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Sunday, June 23, 2013

A little research on vav k'tia in old Torah scrolls


According to the gemarah in Kiddushin 66b the letter vav in the word shalom at the beginning of
parashat Pinchas is broken in half.
בעל מום דעבודתו פסולה מנלן? אמר רב יהודה אמר שמואל, דאמר קרא (במדבר כה) לכן אמור הנני נותן לו את בריתי שלום, כשהוא שלם ולא כשהוא חסר. והא שלום כתיב! אמר רב נחמן: וי"ו דשלום קטיעה היא.(במסכת קידושין דף סו:)
How do we know that the service of the man with the blemish is invalid? - Said RabbiYehuda in Shmuel's name: because the Scripture says, " Behold, I give unto him my covenant of perfection: when he is perfect, but not when he is wanting. But shalom [peace] is written! - Said R. Nachman: The vav of shalom is broken off [in the middle
Practically in Yemenite Torah scrolls this is not done at all. Despite the fact that the Talmud says to write this vav  broken, the Rambam, the Rif, the Rosh and the Tur did not bring down  this to halacha.  However rabbi  Shlomo Ganzfried, the author of Keset Hasofer and Kitzur Shulchan Aruch among many other poskim do pasken this way (that we should write the vav broken) As to  the question of how the broken vav should look in practice, opinions are divided;

Rabbi Yitzchak hakohen Rapaport, the author of Batei Kehuna (a student of Pri Chadash) checked  how many Torah scrolls have this specific vav broken into two in his kehila in Venice (Italy), and found that
only two out of twenty. The others were a plain – whole, vav

The following are the results of my research in Hungarian Torah scrolls:
Of 15 Hungarian Torah scrolls only three had plain vavim. These can be seen on the right on the top of the picture.

According to rabbi Akiva Eger, the two parts of the vav have to touch each other in order to  meet all the requirements of a regular kosher vav. This opinion corresponds to the two Torah scrolls seen at the bottom right of the picture.

On the left side we can see ten images with vavim competely cut into two. Normally, they would actually be considered a yod. These letters wouldn't be considered kosher as a vav anywhere else, but in this case they  are excepted as kosher by many opinions.

If we find such a vav in a Torah scroll, we shoud not repair it. By doing so our acting would look like a great chutzpa toward our forefathers, as if we are saying that today we know how to write a Torah better.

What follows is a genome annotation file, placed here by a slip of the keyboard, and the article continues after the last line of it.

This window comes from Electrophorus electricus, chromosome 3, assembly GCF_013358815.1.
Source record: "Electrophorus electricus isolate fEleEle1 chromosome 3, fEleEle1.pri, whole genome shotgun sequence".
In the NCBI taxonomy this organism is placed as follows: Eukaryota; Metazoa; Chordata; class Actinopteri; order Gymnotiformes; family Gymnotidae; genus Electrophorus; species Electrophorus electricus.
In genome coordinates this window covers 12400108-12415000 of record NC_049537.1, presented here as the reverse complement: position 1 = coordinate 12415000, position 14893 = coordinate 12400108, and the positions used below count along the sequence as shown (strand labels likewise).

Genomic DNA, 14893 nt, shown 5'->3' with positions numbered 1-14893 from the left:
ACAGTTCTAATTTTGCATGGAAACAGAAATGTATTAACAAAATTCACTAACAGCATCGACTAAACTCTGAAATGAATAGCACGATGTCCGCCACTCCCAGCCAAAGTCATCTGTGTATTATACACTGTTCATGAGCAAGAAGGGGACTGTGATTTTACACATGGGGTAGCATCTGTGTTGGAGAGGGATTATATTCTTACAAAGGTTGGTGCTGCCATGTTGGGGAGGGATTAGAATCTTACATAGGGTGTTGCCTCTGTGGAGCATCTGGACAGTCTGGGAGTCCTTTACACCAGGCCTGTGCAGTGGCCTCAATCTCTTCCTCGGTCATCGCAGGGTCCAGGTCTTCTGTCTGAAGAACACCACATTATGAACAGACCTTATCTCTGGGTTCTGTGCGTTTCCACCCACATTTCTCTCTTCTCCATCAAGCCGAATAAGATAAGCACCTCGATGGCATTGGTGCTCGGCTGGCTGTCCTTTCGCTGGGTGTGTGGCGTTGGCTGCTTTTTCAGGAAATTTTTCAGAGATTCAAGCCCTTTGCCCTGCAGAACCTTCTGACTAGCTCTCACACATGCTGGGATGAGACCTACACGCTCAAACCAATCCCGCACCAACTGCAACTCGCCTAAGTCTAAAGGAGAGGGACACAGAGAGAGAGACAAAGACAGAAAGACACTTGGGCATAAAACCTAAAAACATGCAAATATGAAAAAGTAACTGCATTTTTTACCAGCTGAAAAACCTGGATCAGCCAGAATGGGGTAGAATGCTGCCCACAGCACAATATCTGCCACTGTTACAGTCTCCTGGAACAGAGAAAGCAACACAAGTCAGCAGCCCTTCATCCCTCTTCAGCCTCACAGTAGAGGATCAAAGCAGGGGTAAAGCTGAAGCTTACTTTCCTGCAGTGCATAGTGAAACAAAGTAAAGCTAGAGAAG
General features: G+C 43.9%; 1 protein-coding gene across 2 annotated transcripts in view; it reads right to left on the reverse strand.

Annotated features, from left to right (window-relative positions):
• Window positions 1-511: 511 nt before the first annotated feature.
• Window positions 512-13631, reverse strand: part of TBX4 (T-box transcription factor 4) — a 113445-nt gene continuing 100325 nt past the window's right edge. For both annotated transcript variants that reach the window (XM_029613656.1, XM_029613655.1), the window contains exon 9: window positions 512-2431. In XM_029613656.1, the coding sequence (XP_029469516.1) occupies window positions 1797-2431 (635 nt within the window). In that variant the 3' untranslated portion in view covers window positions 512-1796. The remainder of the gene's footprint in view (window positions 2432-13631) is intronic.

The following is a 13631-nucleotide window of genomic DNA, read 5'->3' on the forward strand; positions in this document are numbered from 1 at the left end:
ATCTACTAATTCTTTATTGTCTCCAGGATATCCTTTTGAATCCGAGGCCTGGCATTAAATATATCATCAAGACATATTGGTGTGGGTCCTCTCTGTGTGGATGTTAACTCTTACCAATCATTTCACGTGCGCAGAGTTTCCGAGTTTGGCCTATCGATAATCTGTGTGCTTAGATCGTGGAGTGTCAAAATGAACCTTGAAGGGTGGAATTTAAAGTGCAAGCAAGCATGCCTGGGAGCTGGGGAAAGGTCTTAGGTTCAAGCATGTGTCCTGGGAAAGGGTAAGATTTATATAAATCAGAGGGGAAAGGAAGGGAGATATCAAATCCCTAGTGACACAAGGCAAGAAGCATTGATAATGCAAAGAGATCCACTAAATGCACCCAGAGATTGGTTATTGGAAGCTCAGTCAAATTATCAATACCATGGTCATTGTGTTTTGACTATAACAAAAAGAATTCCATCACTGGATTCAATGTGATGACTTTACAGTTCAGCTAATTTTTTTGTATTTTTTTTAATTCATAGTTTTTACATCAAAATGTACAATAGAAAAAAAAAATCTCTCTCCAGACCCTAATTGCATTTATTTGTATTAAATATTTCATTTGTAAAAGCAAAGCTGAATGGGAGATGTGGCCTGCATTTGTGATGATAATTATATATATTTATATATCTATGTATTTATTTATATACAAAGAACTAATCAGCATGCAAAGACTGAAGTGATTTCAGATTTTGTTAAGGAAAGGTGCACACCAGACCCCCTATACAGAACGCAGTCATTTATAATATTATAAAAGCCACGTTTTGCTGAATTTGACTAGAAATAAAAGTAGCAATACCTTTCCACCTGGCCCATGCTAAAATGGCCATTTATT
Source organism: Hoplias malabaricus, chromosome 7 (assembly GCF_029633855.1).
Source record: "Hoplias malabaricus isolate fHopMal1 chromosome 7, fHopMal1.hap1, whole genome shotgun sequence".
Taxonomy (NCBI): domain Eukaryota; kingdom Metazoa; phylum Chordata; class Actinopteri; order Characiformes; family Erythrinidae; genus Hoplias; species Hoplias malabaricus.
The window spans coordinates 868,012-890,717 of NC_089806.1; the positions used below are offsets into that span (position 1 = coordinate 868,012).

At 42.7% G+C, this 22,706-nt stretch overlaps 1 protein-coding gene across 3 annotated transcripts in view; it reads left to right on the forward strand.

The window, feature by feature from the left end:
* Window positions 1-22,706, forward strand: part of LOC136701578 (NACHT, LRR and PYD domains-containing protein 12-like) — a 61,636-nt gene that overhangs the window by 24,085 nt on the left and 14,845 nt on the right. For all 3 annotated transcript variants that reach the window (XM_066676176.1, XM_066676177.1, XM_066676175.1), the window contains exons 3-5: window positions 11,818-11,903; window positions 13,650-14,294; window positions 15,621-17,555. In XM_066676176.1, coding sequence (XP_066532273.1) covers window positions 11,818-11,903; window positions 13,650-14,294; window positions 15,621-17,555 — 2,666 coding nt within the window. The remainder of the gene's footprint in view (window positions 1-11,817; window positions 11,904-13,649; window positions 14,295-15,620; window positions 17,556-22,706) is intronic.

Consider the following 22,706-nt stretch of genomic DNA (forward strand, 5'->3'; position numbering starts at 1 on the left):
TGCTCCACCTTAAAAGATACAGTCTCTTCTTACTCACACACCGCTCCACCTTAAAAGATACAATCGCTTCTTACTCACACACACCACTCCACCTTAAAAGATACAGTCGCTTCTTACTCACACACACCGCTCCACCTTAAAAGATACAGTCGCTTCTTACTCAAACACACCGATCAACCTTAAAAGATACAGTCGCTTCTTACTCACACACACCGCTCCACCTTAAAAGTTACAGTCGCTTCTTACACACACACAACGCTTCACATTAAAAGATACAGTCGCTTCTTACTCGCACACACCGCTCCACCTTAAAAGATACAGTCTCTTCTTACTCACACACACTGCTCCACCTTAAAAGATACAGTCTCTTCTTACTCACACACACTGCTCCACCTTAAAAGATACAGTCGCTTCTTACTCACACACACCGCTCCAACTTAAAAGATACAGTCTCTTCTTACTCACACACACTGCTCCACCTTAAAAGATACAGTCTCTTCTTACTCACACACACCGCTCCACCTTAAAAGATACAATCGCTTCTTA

based on rabbi Yosef Cohen's techings

7 comments:

  1. Great post. shkoyach.

    Do you have a source for Rav Yitzchoks Hakohenn Rappaport's teshuvah?

    ReplyDelete
    Replies
    1. Here is the source r. Eli:
      בתי כהונה-ג
      72
      סימן ך
      from the last word of the seventh line from the bottom (left column) is
      במנין
      he says he checked 20 sifrei Torah, the most of them weren't broken, two were broken and an other two were already repaired by somebody and the two parts of the vav were reattached.
      you can find it on hebrewbooks.org:
      http://hebrewbooks.org/pdfpager.aspx?req=727&pgnum=72

      Delete
  2. In Torah sheleima R Kasher elaborates on this vav as well.

    The issue with finding sifrei Torah where the vav is completely cut and leaves a Shiur yud above is that sometimes if the space is large I think it would pasel the Sefer even though its a special case. Ie not that we are fixing it to say we know better but that the sofer just didn't write it correctly, even according to that shita.

    I haven't found an exact source on the size of the break but if anyone has one I'd be very interested. I would think that anything larger than a normal נראה להדיא (which isn't very big) would be a real problem.

    Any thoughts?

    ReplyDelete
  3. Thanks r ' Eli. Bli neder I will give the source.

    ReplyDelete
  4. I have seen many times in very old Sifrey Torah small Vov instead of cut Vov. The question is how you interpret "KTIAA" either small or cut in the middle.

    ReplyDelete
  5. Thanks, R'Micha - for this timely and fascinating research piece. Yashar ko'akh.

    ReplyDelete
  6. Thanks, reb Shmuel. And Here is the source r. Eli:
    בתי כהונה-ג
    72
    סימן ך
    from the last word of the seventh line from the bottom (left column) is
    במנין
    he says he checked 20 sifrei Torah, the most of them weren't broken, two were broken and an other two were already repaired by somebody and the two parts of the vav were reattached.
    you can find it on hebrewbooks.org:
    http://hebrewbooks.org/pdfpager.aspx?req=727&pgnum=72

    ReplyDelete

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